The battle for supremacy between Activision and EA’s respective FPS juggernauts, Modern Warfare 3 and Battlefield 3, has taken an interesting turn, with the announcement that MW3 would require the installation of Steam to play.
With BF3 requiring EA’s new Origin platform to run, this is the first time that two rival PC games will be using two opposing and exclusive digital distribution platforms to duel each other.
Think of it as something like the PlayStation 3 vs. Xbox 360, or PSP vs. Nintendo DS platform wars. Sony, Microsoft, and Nintendo are constantly releasing platform-exclusive games, in order to convince customers to adopt their console. Similarly, EA is adopting the exact same strategy here for BF3, and you can’t fault them for wanting to make their games Origin-only.
Except that Steam has had an eight-year head start over Origin. Since its public release in 2003-04, Valve has constantly tweaked and made numerous improvements to the platform, such as Steam Community (for social networking); Steam Cloud (for accessing game data across different computers); and perhaps the most significant feature of all, Steamworks.
Steamworks basically allows third-party companies to take advantage of the platform’s strengths: Fast and reliable game updates; Achievements; and Steam Cloud. Off the top of my head, some recent Steamworks games include: Borderlands, Duke Nukem Forever, and the Serious Sam HD remakes.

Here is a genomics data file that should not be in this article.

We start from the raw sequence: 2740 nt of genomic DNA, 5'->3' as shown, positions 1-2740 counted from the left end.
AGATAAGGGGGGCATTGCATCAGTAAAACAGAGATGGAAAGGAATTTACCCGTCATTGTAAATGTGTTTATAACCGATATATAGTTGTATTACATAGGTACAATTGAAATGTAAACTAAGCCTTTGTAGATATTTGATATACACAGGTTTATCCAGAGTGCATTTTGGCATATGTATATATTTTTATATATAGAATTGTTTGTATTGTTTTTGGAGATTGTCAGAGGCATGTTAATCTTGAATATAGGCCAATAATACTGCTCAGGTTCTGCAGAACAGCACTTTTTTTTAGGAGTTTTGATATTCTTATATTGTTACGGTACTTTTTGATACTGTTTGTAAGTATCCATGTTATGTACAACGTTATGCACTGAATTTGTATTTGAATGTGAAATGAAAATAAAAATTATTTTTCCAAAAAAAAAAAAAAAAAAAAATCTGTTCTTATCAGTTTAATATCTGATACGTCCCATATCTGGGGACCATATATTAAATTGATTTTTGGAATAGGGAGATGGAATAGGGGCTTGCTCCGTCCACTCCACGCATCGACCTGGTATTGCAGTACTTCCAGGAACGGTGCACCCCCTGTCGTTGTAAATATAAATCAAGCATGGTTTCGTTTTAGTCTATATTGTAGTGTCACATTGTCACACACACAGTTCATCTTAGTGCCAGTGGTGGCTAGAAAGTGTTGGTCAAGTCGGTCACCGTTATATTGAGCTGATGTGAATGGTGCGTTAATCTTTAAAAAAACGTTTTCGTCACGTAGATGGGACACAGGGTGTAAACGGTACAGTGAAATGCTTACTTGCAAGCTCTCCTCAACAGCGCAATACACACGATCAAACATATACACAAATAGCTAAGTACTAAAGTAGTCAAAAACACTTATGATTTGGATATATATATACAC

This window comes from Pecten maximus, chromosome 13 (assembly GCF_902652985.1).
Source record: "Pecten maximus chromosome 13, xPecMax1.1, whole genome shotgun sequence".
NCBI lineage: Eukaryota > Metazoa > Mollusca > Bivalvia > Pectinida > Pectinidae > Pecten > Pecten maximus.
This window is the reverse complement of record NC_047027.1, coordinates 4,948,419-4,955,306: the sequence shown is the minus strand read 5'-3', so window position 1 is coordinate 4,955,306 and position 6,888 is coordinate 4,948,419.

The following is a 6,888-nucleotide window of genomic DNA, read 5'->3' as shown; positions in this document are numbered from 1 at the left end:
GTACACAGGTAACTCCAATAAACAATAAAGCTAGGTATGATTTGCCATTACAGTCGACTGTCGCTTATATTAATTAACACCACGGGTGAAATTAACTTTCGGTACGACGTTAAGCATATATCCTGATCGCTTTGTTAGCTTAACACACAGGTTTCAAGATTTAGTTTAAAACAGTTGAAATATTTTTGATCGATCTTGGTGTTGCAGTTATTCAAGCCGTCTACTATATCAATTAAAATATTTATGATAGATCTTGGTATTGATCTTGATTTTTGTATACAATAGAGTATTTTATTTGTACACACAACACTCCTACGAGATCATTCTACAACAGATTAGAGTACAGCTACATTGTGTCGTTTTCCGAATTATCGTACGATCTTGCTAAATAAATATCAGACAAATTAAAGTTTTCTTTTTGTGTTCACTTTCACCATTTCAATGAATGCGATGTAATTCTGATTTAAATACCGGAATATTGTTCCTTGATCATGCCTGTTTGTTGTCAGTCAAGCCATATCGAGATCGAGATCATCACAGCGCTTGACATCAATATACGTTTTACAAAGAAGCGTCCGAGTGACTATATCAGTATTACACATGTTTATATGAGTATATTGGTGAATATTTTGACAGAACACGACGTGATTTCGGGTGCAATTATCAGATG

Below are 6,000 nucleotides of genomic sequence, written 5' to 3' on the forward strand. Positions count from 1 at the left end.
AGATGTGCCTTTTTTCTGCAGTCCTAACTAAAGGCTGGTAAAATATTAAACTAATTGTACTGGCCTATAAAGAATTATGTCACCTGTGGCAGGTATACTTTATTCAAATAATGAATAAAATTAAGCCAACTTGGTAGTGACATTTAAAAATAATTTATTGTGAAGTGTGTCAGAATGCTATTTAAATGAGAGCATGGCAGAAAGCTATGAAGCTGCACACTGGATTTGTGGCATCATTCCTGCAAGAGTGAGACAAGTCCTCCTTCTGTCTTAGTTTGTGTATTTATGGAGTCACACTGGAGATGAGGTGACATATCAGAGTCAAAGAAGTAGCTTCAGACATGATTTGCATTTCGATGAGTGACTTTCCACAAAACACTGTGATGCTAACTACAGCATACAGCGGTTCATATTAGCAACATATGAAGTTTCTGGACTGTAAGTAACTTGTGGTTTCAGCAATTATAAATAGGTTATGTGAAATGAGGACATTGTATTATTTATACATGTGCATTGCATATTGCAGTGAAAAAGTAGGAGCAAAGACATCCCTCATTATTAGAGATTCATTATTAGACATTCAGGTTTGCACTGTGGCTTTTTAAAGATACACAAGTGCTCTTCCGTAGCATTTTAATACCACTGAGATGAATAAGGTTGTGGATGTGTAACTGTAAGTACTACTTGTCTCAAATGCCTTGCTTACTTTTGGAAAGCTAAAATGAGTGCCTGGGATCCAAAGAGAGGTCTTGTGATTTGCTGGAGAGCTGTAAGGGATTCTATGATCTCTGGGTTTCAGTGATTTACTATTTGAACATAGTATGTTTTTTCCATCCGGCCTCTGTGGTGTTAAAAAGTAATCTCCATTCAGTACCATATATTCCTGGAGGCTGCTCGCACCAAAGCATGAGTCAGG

Perhaps during the development of MW3, Activision realised that they would not be able to compete against BF3 in terms of Origin’s social networking and communications functions, and simply turned to Valve’s Steamworks for help instead. It’s a win-win for both companies. Activision can focus more on designing the actual game, while Valve will be able to offer something to make up for the recent removal of EA games (such as Crysis 2 and Dragon Age II) from Steam.
Alarm bells were already ringing when EA recently announced that retail and digital sales of Star Wars: The Old Republic, another Origin-exclusive, would be restricted on launch day, “in order to assure a smooth launch”.
If you remember Half-life 2’s launch day on November 2004, the (then fledgling) Steam servers were brought to its knees as everyone was scrambling to decrypt the game. While I can understand EA’s good intentions, this is the first time ever in my 20+ years of gaming that I’ve seen a company deliberately limiting sales of its own games (!).
There simply is no margin for error with Origin, and EA is taking no chances with BF3. Activision and Valve both have nothing to lose with making MW3 Steam-exclusive — the platform is used by millions of registered accounts worldwide, and millions of copies of the Modern Warfare series have been sold over the past few years.
The ball is in EA’s court, and all the pressure in the world is now on them to deliver. Welcome to the new era of digital distribution wars.